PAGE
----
The system described above is estimated to be capable of producing an attenuation of 6 to 11 DB and requires the meticulous fine tuning of critical parameters such as skin hole size, metal mesh grid and thickness, honeycomb material makeup, and cavity dimension and thickness. This system is designed to attenuate only one primary frequency for a given combination of critical parameters. The result has been marginal compliance with the Stage 2 requirements of Federal Air Regulations, Part 36. Moreover, Stage 3 requirements have not yet been reached with the present system without resort to measures which result in a high cost and high risk solution to the noise problem and a significant engine performance penalty, exposure to catastrophic engine failure, and continuing maintenance problems. A further problem with such measures would involve obtaining airframe and engine manufacturer approval for the attendant inlet airflow changes.
It is, therefore, an object of this invention to provide a straightforward, well-constructed noise attenuating laminate for various jet aircraft engines which allows for more efficient attenuation of sOund energy.
It is a further object of this invention to provide a noise attenuating laminate for jet aircraft engines which would comply with Stage 3 of the Federal Air Regulations, Part 36 noise attenuation requirements with minimal economic and operational penalties.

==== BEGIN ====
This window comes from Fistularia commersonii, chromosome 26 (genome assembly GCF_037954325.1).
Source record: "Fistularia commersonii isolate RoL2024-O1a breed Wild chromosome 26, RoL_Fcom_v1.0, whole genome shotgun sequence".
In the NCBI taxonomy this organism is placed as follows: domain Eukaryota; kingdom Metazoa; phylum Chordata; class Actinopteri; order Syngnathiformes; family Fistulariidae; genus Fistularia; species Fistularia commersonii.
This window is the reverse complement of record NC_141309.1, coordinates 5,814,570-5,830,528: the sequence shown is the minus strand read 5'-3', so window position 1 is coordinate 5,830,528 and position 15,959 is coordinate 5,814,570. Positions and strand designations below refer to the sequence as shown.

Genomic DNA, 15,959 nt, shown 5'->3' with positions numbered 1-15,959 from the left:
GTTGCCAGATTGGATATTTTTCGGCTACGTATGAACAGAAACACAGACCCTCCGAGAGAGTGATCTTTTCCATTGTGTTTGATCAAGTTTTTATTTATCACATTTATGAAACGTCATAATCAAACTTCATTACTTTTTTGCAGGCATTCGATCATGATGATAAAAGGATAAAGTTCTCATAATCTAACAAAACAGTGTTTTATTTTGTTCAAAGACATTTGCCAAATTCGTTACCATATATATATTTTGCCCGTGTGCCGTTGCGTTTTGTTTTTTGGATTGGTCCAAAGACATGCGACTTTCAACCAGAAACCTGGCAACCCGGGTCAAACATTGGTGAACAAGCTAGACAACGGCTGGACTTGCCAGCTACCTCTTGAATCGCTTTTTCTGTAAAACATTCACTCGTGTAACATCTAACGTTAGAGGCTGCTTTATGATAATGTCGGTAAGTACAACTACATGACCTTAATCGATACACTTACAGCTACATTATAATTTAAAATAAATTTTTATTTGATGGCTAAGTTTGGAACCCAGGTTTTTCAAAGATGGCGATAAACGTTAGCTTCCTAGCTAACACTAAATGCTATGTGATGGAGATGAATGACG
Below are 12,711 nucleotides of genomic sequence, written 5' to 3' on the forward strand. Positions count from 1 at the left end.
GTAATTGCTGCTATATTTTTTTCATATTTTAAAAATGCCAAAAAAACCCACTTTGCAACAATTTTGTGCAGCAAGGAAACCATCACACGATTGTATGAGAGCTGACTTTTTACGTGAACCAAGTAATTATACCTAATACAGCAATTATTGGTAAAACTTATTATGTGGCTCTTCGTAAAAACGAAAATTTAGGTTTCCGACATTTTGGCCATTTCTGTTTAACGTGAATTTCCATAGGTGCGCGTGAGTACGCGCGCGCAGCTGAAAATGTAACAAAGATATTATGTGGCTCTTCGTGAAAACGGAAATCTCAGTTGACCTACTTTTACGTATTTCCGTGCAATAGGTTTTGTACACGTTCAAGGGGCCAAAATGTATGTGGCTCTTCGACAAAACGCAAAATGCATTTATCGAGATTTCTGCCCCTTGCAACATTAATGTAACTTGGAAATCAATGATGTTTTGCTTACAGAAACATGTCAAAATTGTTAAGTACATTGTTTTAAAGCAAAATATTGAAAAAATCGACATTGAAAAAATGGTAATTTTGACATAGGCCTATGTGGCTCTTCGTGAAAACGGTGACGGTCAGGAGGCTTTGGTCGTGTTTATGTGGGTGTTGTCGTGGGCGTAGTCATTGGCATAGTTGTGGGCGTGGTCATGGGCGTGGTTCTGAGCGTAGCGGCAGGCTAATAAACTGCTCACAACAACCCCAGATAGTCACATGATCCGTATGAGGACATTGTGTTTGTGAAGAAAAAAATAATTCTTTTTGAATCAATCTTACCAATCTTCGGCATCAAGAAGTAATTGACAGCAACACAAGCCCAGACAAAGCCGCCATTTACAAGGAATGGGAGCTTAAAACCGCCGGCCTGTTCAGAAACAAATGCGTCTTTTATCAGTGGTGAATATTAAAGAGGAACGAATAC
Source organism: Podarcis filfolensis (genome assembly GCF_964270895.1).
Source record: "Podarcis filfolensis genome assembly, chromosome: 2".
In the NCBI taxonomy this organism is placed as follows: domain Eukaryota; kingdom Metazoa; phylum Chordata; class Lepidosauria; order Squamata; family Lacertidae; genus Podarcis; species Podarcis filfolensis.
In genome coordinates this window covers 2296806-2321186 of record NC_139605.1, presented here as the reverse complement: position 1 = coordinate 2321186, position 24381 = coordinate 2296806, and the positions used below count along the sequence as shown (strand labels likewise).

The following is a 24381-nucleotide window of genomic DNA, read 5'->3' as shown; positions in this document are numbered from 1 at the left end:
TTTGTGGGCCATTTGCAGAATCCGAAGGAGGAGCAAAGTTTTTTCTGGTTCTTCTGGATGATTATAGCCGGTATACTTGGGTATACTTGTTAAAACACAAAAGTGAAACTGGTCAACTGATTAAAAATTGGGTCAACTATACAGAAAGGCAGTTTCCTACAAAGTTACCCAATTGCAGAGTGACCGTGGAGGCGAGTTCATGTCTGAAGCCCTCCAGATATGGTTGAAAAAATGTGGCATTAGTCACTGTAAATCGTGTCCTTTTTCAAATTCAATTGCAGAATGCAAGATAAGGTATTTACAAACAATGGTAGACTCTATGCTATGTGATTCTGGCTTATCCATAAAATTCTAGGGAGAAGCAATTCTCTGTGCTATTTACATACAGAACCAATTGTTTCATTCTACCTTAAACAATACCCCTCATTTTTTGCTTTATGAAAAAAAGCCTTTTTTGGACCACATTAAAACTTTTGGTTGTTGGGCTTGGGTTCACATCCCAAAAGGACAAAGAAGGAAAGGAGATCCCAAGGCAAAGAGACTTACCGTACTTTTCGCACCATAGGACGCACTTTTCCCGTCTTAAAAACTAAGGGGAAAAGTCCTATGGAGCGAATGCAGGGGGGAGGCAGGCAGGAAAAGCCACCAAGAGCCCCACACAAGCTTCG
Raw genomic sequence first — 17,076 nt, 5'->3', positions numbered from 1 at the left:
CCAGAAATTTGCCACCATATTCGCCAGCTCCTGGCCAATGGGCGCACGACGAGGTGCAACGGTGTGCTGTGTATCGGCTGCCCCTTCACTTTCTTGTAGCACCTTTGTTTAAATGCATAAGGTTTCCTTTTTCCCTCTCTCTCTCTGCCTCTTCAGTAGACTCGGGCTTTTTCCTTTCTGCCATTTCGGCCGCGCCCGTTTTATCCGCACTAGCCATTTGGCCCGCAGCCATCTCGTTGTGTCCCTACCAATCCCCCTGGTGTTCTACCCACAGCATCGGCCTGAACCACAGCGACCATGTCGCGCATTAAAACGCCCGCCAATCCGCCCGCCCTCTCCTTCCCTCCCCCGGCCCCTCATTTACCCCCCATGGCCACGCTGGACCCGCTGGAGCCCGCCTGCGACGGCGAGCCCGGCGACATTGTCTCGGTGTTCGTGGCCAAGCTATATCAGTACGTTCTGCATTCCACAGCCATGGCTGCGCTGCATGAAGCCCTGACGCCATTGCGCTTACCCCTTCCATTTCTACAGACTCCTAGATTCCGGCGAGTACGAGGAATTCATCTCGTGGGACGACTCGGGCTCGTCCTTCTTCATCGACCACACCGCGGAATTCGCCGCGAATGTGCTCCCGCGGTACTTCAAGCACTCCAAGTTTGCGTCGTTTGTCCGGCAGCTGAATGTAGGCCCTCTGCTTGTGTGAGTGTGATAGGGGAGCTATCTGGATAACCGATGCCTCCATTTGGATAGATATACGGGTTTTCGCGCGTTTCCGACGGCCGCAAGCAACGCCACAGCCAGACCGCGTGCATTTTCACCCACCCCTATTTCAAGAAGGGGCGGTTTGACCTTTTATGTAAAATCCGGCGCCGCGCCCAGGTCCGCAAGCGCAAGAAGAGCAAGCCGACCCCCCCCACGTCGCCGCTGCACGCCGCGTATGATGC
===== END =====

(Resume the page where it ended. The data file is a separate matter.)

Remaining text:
It is yet a further object of this invention to provide a sound attenuating laminate which would achieve nonlinear acoustic attenuation over a broad range of noise frequencies without the need for any fine tuning requirements.
It is another object of this invention to provide for a sound attenuating laminate which would prevent loss of engine performance associated with air leakage.
The objects of this invention are accomplished by providing a sound attenuating laminate which consists of a number of layers. The first layer is a fan inlet duct and center body liner, fan exhaust duct inner and outer liner, and engine access door liner. These liners are perforated to allow for the entry of acoustic energy and can consist of aluminum or stainless steel. The second layer is a moisture barrier which is located next to the perforated liner and can be made up of fiberglass fabric or fire resistant ceramic fabric. This layer is saturated with pressure sensitive silicone adhesive and thus bonded to the liners above. The third layer consists of fiberglass coated with either silicone rubber, viton, fluourosilicone, or teflon. This layer protects the fourth and fifth layers from moisture, fluids, and other contaminants and serves as a membrane for the passage of acoustic energy to the acoustic attenuating material. The fourth layer consists of a screen of plastic, such as polypropylene, or stainless steel. This screen serves as a spacer to separate the third layer from the acoustic attenuating material of the fifth layer. This screen also provides a fill air space to allow for the passage of acoustic energy to the acoustic attenuating material. The fifth layer consists of acoustic attenuating material such as fiberglass or ceramic fiber blanketing. The sixth layer can be made up of any of the same materials as the third layer. The seventh and last layer is a solid backing sheet which may be the outer skin of the nose cowl. This layer reflects any acoustic energy which has passed through the preceding layers back towards the acoustic attenuating material.